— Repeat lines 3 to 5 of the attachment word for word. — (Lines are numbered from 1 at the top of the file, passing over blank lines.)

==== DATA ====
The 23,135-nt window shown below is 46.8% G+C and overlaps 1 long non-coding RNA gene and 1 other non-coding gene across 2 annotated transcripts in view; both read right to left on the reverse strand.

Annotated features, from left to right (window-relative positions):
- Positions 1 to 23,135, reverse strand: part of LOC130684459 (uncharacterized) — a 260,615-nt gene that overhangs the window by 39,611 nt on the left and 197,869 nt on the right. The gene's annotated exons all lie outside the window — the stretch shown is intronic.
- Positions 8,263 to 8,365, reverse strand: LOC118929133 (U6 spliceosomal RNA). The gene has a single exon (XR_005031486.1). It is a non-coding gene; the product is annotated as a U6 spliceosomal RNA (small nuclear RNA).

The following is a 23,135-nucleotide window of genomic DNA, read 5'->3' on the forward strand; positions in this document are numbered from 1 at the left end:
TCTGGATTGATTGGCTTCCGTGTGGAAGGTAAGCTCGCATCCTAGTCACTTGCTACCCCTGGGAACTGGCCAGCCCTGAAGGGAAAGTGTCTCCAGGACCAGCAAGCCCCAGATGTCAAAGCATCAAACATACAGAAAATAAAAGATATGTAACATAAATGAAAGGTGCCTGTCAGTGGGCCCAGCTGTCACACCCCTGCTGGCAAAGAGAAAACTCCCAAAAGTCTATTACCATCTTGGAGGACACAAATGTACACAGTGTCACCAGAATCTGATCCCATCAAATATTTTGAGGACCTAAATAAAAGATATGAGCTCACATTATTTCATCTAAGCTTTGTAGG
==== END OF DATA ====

- Positions 1 to 23,135, reverse strand: part of LOC130684459 (uncharacterized) — a 260,615-nt gene that overhangs the window by 39,611 nt on the left and 197,869 nt on the right. The gene's annotated exons all lie outside the window — the stretch shown is intronic.
- Positions 8,263 to 8,365, reverse strand: LOC118929133 (U6 spliceosomal RNA). The gene has a single exon (XR_005031486.1). It is a non-coding gene; the product is annotated as a U6 spliceosomal RNA (small nuclear RNA).

The following is a 23,135-nucleotide window of genomic DNA, read 5'->3' on the forward strand; positions in this document are numbered from 1 at the left end: